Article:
The Seven SorrowsConfraternity of Brussels, edited by musicologist Emily Thelen, may seem at first sight a book for specialists interested in one specific confraternity, but the opposite is true. The Brussels Seven Sorrows confraternity chapter was one of eight chapters in the low countries, specifically devoted to the sufferings of Mary over the passion of her son. Its study asks for an interdisciplinary approach and yields relevant insights in art history, musicology, literary history, and urban history. The chapter was founded by the Brussels chamber of rhetoric and its activities were directed by chambers until its dissolution in 1785. The other confraternity chapters serve as relevant contexts for the interpretation of sources about the Brussels confraternity.
The Brussels chapter received special patronage from the House of Burgundy, the sources of which have formed the basis of its research. The occasion for this volume was Remco Sleiderink’s recent discovery of an account book (1499–1516), which has made it possible to delve into the ‘inner workings’ (Introduction, VIII) of the Brussels chapter. The account book facilitates the interdisciplinary approach, since it unveils information about the confraternity’s role in the city of Brussels and its many cultural activities.
The volume’s subtitle Drama, Ceremony, and Art Patronage (16th-17th centuries) corresponds to two parts of the book, preceded by a first part about the history and foundation of the confraternity. A chronology of important events precedes the chapters.
Whereas most of the book chapters are based on the recently discovered account book, the volume starts with two contributions that offer new interpretations of existing sources. Brecht DeWilde and Bram Vannieuwenhuyze analyse a seventeenth-century manuscript inventory. They analyse it mainly as a source of information about the confraternity’s dealing with its own past. Susie Speakman Sutch’s analysis of the late sixteenth-century membership registry offers a comparable approach. She not only enlightens us on the valuable contents of the registry, but also reconstructs its origins and structure. She thus complements the information from the first chapter and, moreover, helps us avoid certain pitfalls associated with the interpretation of the registry.
Both chapters in the second part, “Drama and Ceremony”, are based on the newly found account book. Remco Sleiderink writes about the relationship between the rhetoricians of Brussels and the confraternity plays, Emily Thelen about the liturgical and musical activities as part of the religious and civic networks of Brussels. Both authors complement their research into the account book with other archival material and insights from related contexts, such as the bliscappen, processional plays we know more about than about the plays of the Seven Sorrows (Sleiderink), and the practices of the Seven Sorrows confraternity as a whole in the Low Countries (Thelen).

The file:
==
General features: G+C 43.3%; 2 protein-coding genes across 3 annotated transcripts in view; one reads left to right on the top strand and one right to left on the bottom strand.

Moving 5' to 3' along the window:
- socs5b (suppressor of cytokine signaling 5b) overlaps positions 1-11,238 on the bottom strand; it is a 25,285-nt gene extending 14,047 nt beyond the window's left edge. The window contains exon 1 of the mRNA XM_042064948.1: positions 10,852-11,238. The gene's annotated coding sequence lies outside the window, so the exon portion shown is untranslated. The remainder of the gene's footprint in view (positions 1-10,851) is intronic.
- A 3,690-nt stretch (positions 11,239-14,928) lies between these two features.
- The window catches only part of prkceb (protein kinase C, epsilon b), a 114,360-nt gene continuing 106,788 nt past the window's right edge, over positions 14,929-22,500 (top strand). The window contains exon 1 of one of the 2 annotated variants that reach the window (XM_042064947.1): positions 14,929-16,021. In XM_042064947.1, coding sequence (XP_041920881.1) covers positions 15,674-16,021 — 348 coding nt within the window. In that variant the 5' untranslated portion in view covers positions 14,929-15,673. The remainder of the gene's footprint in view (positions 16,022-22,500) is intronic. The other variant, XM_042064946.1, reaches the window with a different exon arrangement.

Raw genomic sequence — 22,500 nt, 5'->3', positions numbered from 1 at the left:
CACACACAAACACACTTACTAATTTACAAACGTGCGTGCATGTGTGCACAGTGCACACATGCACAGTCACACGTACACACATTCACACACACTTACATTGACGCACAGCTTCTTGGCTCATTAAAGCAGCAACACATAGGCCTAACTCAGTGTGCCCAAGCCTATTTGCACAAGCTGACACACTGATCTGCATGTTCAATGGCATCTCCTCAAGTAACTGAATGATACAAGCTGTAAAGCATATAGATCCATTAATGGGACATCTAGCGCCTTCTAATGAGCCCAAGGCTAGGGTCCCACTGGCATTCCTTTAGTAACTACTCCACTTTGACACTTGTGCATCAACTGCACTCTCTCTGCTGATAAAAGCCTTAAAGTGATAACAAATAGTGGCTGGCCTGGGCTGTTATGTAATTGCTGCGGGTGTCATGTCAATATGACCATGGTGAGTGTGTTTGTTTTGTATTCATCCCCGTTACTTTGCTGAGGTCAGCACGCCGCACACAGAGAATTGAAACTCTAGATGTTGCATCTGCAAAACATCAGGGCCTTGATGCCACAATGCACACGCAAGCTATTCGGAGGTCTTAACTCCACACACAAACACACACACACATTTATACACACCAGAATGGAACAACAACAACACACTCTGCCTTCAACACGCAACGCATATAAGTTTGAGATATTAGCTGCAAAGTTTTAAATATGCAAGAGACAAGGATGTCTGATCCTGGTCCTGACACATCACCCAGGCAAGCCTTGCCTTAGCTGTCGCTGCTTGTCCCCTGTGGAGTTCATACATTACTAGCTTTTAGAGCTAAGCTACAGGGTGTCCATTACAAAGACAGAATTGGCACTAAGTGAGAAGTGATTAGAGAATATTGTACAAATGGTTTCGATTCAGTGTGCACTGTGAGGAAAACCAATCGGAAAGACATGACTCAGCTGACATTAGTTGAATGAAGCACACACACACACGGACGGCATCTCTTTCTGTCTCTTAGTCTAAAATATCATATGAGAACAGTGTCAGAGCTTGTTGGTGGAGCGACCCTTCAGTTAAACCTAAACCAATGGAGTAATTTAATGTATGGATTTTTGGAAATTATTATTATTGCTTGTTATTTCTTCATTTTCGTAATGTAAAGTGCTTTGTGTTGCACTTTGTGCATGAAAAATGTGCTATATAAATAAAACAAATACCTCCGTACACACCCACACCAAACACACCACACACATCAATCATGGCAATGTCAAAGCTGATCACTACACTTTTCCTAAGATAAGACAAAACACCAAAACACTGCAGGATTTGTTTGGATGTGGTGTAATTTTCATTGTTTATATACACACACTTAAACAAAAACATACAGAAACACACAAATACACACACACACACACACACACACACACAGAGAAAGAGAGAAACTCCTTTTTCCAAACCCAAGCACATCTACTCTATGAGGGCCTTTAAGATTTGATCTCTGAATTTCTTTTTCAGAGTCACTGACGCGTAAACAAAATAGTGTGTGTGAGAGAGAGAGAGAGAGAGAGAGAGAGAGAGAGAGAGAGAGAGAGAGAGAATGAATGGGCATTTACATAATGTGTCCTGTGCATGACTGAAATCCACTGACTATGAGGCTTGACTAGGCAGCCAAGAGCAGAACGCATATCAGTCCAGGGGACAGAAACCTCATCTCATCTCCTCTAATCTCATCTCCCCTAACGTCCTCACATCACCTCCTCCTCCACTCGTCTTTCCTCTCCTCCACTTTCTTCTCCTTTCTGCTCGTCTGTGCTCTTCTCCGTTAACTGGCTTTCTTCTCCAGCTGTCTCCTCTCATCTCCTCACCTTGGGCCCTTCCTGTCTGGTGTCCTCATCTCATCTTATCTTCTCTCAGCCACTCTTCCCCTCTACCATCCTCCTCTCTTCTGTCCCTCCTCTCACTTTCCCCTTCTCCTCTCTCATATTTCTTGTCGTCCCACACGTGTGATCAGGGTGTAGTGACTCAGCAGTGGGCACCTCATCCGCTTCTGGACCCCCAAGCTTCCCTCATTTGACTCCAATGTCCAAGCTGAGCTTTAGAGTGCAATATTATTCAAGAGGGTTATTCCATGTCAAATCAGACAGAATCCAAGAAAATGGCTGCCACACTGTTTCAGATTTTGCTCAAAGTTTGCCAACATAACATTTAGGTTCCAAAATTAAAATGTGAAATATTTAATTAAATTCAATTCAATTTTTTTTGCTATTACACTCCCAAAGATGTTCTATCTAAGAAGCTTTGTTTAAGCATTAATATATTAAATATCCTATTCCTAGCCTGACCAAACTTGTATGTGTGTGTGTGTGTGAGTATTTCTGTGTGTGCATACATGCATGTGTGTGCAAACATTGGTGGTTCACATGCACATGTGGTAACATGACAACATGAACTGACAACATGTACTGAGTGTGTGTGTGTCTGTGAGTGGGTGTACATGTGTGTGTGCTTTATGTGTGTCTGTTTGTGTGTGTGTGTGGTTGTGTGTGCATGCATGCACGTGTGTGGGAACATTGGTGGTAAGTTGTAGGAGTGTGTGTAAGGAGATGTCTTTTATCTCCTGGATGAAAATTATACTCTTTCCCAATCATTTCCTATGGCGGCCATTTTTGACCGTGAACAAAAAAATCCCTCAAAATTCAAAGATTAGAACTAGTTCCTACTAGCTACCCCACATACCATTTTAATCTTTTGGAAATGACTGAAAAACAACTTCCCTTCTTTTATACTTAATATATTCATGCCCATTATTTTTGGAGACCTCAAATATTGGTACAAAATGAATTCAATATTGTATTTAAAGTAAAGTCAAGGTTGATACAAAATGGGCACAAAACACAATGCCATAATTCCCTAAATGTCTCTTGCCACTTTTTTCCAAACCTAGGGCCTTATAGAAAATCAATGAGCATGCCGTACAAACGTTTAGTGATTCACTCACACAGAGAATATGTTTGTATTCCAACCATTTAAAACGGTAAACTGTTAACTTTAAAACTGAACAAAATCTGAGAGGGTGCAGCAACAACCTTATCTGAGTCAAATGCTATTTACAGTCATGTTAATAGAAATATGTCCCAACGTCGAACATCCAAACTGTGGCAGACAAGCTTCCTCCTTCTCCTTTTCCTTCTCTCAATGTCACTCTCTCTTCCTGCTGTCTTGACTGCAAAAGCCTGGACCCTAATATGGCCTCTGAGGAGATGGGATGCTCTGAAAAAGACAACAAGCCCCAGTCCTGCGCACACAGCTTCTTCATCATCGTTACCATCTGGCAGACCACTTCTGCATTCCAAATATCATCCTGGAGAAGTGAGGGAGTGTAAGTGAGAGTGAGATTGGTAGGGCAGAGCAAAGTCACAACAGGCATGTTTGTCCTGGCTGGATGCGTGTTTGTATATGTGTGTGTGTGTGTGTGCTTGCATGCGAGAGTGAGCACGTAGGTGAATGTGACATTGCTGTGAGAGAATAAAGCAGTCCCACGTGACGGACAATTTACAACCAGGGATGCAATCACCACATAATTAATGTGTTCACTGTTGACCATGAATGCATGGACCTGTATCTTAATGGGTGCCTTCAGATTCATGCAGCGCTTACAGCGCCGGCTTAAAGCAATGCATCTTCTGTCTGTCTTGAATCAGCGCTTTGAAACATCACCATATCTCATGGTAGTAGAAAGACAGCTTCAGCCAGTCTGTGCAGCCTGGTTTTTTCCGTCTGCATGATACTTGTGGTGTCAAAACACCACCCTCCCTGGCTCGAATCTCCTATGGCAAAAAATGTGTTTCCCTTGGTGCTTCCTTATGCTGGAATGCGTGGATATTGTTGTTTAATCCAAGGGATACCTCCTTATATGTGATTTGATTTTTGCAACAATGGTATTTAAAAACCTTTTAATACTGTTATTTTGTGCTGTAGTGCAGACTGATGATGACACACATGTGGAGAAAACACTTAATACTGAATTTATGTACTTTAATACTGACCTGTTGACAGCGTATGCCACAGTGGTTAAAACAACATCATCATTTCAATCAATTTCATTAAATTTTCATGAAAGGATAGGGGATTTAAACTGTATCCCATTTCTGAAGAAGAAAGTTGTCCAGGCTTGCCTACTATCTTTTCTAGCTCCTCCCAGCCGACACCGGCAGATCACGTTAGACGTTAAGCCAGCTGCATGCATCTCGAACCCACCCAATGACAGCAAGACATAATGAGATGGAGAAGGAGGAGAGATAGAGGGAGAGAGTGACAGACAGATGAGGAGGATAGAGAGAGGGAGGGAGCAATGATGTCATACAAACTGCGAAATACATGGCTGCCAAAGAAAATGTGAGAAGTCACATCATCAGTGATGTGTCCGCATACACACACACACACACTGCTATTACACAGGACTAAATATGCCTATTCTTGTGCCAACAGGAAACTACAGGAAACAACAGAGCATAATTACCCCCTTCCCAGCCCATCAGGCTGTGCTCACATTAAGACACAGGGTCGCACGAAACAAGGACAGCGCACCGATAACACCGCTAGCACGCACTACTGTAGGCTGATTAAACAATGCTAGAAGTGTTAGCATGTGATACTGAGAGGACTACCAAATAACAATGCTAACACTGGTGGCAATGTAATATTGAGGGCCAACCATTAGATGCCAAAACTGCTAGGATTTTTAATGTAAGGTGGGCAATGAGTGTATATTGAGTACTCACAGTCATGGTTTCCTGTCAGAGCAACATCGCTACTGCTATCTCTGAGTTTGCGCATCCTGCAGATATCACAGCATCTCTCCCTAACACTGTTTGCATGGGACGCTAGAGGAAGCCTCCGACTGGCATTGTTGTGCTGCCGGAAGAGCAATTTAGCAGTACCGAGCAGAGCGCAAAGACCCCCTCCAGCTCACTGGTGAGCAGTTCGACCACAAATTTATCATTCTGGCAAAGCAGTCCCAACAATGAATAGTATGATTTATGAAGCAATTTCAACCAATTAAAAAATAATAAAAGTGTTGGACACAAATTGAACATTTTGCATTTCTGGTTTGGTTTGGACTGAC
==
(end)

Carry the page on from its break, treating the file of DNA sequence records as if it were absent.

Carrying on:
With three chapters, the last part, about art patronage, is the most extensive. Moreover, the theme also recurred in the earlier parts of the book. Patronage indeed is of great relevance for research into confraternities. Commissioning artists and craftsmen for decorations of their chapel and their liturgical activities, the confraternity not only functioned as a patron itself, it was also in need of patrons (bishops, cardinals, popes, and (arch)dukes).
In the first chapter of part III Edmond Roobaert and Trisha Rose Jacobs show the confraternity’s role as a patron in the context of the city. Roobaert and Rose give insight into the relationship between the confraternity and the individual artists, as well as into the relationship between the artists themselves. The authors do not restrict themselves to patronage of painters, as happens so often, but incorporate all commissions to local artists, from painters and sculptors to craftsmen, musicians and poets.
The last two chapters focus on the patrons of the confraternity. Dagmar Eichberger shows how prints and woodcuts, supported by the ruling dynasty, propagated the Seven Sorrows devotion. Analysing commissioned paintings, Tine L. Meganck and Sabine van Sprang show the impact of archdukes Isabella (1566–1633) and Albert (1550–1621). An important commission, for example, is the altarpiece for the chapel, made by the court painter Wenzel Cobergher (1560–1624), who advocated the new orthodoxy in the Roman Catholic Church that was promoted by Albert and Isabella. By asking him, the confraternity strategically secured the patronage from the archduke. The choice for an artist to be selected for commission was thus motivated by the wish to consolidate and strengthen the relationship with the confraternity’s own patron. Indeed, in 1615, Albert and Isabella became members of the confraternity and paid for parts of the renovation of its chapel.
The Seven Sorrows Confraternity of Brussels is a very rich and informative book. There is no central thesis but many cross-references give the volume cohesion, just like the recurring themes of the intermingling of devotional and cultural practices in the form of plays, music and art, and the connections between court, city, and church.